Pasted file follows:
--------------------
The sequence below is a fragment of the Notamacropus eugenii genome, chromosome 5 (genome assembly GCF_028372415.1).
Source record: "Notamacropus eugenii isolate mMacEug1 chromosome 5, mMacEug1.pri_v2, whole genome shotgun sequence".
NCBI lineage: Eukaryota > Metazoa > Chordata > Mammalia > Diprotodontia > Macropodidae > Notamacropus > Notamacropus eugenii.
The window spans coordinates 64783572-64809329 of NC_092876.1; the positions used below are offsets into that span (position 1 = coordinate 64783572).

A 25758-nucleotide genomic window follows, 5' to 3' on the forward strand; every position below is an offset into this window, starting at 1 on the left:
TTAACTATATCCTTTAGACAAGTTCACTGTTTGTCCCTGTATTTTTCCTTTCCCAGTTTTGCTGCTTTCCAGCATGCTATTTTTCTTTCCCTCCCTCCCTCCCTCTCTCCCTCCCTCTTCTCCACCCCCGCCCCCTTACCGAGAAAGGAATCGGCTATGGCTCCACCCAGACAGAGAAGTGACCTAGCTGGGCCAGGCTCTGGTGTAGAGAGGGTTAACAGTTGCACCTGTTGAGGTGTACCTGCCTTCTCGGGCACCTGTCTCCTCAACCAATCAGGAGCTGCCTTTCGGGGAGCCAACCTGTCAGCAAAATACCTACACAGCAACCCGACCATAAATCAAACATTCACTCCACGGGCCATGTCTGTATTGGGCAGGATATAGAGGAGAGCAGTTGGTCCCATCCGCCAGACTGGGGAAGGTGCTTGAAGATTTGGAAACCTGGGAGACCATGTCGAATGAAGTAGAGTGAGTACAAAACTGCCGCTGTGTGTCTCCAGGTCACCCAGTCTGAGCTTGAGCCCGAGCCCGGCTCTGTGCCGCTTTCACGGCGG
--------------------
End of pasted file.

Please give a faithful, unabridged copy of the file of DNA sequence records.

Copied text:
The sequence below is a fragment of the Notamacropus eugenii genome, chromosome 5 (genome assembly GCF_028372415.1).
Source record: "Notamacropus eugenii isolate mMacEug1 chromosome 5, mMacEug1.pri_v2, whole genome shotgun sequence".
NCBI lineage: Eukaryota > Metazoa > Chordata > Mammalia > Diprotodontia > Macropodidae > Notamacropus > Notamacropus eugenii.
The window spans coordinates 64783572-64809329 of NC_092876.1; the positions used below are offsets into that span (position 1 = coordinate 64783572).

A 25758-nucleotide genomic window follows, 5' to 3' on the forward strand; every position below is an offset into this window, starting at 1 on the left:
TTAACTATATCCTTTAGACAAGTTCACTGTTTGTCCCTGTATTTTTCCTTTCCCAGTTTTGCTGCTTTCCAGCATGCTATTTTTCTTTCCCTCCCTCCCTCCCTCTCTCCCTCCCTCTTCTCCACCCCCGCCCCCTTACCGAGAAAGGAATCGGCTATGGCTCCACCCAGACAGAGAAGTGACCTAGCTGGGCCAGGCTCTGGTGTAGAGAGGGTTAACAGTTGCACCTGTTGAGGTGTACCTGCCTTCTCGGGCACCTGTCTCCTCAACCAATCAGGAGCTGCCTTTCGGGGAGCCAACCTGTCAGCAAAATACCTACACAGCAACCCGACCATAAATCAAACATTCACTCCACGGGCCATGTCTGTATTGGGCAGGATATAGAGGAGAGCAGTTGGTCCCATCCGCCAGACTGGGGAAGGTGCTTGAAGATTTGGAAACCTGGGAGACCATGTCGAATGAAGTAGAGTGAGTACAAAACTGCCGCTGTGTGTCTCCAGGTCACCCAGTCTGAGCTTGAGCCCGAGCCCGGCTCTGTGCCGCTTTCACGGCGG